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I have a Cannondale CAAD9-5. Over an identical distance with identical power output, how much faster would I go with a better bike?

And what are the things that would lead to the greater speed (just lower weight or other factors as well), and which situations (e.g., uphill, flat, downhill) would I see the greatest gains?

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    Does this answer your question? How much speed can I buy Sep 5, 2023 at 1:17
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    Enough for you to justify spending more money on bikes if you need an excuse to, not enough anyone else will notice.
    – mattnz
    Sep 5, 2023 at 3:02
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    Speed is about how fast you pedal. Get stronger to go faster
    – David D
    Sep 5, 2023 at 11:16
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    You won't go faster on a "better" bike. You'll go faster if you train more, and then train more. Then, at one point, you'll feel how the bike is holding you back, Then, and only then, you'll go faster on a better bike. And you'll appreciate the bike much more than if you'd buy it now.
    – Christine
    Sep 5, 2023 at 19:22
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    I replaced a Target generic bike with a Giant Defy and that alone gave me maybe 15 seconds per mile better pace. But it was worth it in the end because I was able to improve my technique and conditioning into the new bike and that made a bigger difference than just riding a much better bike. Sep 6, 2023 at 3:39

3 Answers 3

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That's really hard to answer. Every year, bike makers come out with claims that this year's model is N% more aerodynamic than last year's, etc. Although they don't always give hard specs on CdA.

Also, we don't know what shape your bike is in. A new bike would have a new drivetrain, and your current one might have a lot of wear, which would make it somewhat less efficient. A new one would have whatever tires are stock, but presumably you've gotten new tires since you bought this bike. Maybe those are top-quality racing tires with even lower rolling resistance than the hypothetical new bike, maybe they're bricks.

Also also, a lot of the improvements that go into bikes from year to year can't be measured in a one-hour time trial. For example, there's been an overwhelming shift toward disk brakes, which offer better stopping power in the rain and better modulation in all conditions. There's also been a trend toward wider tires, which reduce rolling resistance and increase comfort. Your current bike probably can't fit the 35-mm tires that many modern road bikes could. A new bike would probably give you another gear or two in back, so you could get a wider gear range with the same ratio spacing.

Weight alone makes surprisingly little difference in performance unless you're on a steep climb, and even then, it needs to be a considerable amount of weight—say, 1 kg—to make a meaningful difference to an amateur cyclist.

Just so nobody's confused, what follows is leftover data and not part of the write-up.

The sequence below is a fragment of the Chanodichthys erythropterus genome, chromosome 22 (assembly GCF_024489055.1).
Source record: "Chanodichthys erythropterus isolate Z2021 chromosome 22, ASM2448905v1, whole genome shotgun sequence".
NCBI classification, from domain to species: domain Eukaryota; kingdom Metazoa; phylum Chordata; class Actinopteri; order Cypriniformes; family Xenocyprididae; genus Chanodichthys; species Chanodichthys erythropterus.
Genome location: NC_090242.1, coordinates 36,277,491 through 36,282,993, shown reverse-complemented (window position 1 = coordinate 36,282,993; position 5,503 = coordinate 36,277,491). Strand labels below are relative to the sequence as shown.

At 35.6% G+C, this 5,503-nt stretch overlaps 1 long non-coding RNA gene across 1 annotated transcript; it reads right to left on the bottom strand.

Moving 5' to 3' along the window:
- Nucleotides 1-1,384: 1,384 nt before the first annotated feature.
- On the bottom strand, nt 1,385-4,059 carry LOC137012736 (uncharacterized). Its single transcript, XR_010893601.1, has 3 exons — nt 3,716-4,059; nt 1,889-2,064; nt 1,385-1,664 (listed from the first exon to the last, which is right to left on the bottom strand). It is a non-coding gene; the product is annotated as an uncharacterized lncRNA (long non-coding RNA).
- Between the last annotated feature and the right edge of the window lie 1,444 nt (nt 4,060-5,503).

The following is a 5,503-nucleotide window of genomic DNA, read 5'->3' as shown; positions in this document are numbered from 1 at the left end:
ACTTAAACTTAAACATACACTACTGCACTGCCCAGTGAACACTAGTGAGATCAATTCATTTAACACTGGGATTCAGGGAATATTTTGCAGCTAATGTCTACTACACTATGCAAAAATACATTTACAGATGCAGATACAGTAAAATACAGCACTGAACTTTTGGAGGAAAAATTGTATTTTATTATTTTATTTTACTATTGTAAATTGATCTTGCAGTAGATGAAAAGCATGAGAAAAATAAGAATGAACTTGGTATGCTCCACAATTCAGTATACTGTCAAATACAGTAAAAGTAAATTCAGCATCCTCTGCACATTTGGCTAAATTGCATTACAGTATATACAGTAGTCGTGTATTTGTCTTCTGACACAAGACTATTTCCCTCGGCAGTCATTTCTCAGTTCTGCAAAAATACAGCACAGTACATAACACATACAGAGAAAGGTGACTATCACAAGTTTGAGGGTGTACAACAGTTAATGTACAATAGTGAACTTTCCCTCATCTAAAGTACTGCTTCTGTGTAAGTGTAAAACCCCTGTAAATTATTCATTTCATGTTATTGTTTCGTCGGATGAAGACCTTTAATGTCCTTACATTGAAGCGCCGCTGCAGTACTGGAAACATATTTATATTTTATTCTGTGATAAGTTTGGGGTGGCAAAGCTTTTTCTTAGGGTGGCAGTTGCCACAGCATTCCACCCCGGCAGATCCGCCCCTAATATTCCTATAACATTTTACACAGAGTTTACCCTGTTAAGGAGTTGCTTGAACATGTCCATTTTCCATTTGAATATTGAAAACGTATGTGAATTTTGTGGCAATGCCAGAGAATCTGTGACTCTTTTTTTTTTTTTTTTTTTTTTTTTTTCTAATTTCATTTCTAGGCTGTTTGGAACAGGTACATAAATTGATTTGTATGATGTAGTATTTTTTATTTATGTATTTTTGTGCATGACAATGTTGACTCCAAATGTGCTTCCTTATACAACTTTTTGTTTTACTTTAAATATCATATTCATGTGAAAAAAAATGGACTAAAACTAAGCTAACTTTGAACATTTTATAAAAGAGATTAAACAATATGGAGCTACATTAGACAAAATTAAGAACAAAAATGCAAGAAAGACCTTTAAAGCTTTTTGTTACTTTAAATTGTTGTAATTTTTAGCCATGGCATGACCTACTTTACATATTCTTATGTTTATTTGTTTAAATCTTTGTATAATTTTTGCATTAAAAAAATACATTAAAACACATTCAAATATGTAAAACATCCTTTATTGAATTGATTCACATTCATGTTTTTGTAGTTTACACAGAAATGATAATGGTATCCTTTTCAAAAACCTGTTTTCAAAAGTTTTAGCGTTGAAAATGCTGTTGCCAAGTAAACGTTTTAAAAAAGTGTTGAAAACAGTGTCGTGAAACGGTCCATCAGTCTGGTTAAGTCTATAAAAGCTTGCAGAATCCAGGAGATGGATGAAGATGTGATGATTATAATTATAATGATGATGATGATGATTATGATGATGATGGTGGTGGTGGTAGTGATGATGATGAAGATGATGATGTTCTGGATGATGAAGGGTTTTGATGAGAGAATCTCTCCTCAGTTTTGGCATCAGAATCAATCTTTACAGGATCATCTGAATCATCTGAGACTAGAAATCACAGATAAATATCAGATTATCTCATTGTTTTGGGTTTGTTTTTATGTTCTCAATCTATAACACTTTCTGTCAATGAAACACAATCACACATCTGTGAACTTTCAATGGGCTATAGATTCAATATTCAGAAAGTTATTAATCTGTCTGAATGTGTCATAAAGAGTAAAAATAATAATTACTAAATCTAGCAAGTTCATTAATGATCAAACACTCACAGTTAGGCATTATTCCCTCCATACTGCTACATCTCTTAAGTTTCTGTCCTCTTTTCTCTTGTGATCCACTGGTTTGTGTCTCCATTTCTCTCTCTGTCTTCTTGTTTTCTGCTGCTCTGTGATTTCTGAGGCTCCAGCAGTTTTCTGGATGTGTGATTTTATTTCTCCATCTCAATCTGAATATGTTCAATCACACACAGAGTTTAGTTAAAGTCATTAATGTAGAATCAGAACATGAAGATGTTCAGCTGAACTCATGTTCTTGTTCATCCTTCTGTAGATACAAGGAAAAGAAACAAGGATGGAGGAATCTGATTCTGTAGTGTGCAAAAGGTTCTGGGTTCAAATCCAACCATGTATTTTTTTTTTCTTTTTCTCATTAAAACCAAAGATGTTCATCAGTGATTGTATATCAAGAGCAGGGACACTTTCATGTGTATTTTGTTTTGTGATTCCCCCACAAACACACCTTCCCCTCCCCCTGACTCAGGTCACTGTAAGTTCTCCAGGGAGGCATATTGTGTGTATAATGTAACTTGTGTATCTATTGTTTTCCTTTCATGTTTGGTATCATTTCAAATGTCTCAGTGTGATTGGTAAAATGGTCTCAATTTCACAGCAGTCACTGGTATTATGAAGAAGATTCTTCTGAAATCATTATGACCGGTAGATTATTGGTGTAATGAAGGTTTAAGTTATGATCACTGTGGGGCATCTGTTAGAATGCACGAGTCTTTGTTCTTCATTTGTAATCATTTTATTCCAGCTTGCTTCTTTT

So: your current bike isn't bad. If you put top-quality tires on it, a high-quality chain, and a new cassette, and made sure everything was in good tune, a new bike wouldn't offer much advantage in terms of plain speed, but a new bike might offer other quality-of-life improvements that would make it worthwhile.

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    I’d love to see some real numbers. Same rider, same position, same power output, same tyres and pressure but once on an entry-level road bike (like the CAAD, or a Rose Pro SL, something below 1800€) and once on the best road bike you can get for money, something like the Cannondale SystemSix or a Factor Ostro VAM or Cervelo S5.
    – Michael
    Sep 5, 2023 at 13:42
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    GCN does face-offs like this from time to time.
    – Adam Rice
    Sep 5, 2023 at 14:14
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    GCN is extremely un-scientific and inaccurate to the point of being worthless.
    – Michael
    Sep 5, 2023 at 14:26
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    @Michael GCN have tests where the same rider (so same height, weight, clothes, helmet) does the same climb at the same power an hour apart on the same day (so similar wind and temperature) on different bikes. I appreciate it's not in a lab, but it's real world, and I think that's very powerful as a test to show how much time a £10k bike actually saves you over a £1k bike. Sep 5, 2023 at 15:15
  • @DavidSpence I think that since the tests are performed to be in conditions as close as possible, this makes each test very sensitive to small differences. On the other hand, testing each bike on 10 very different conditions it would make it more meaningful (the statistics would be less sensitive to small variations ...)
    – EarlGrey
    Sep 6, 2023 at 14:18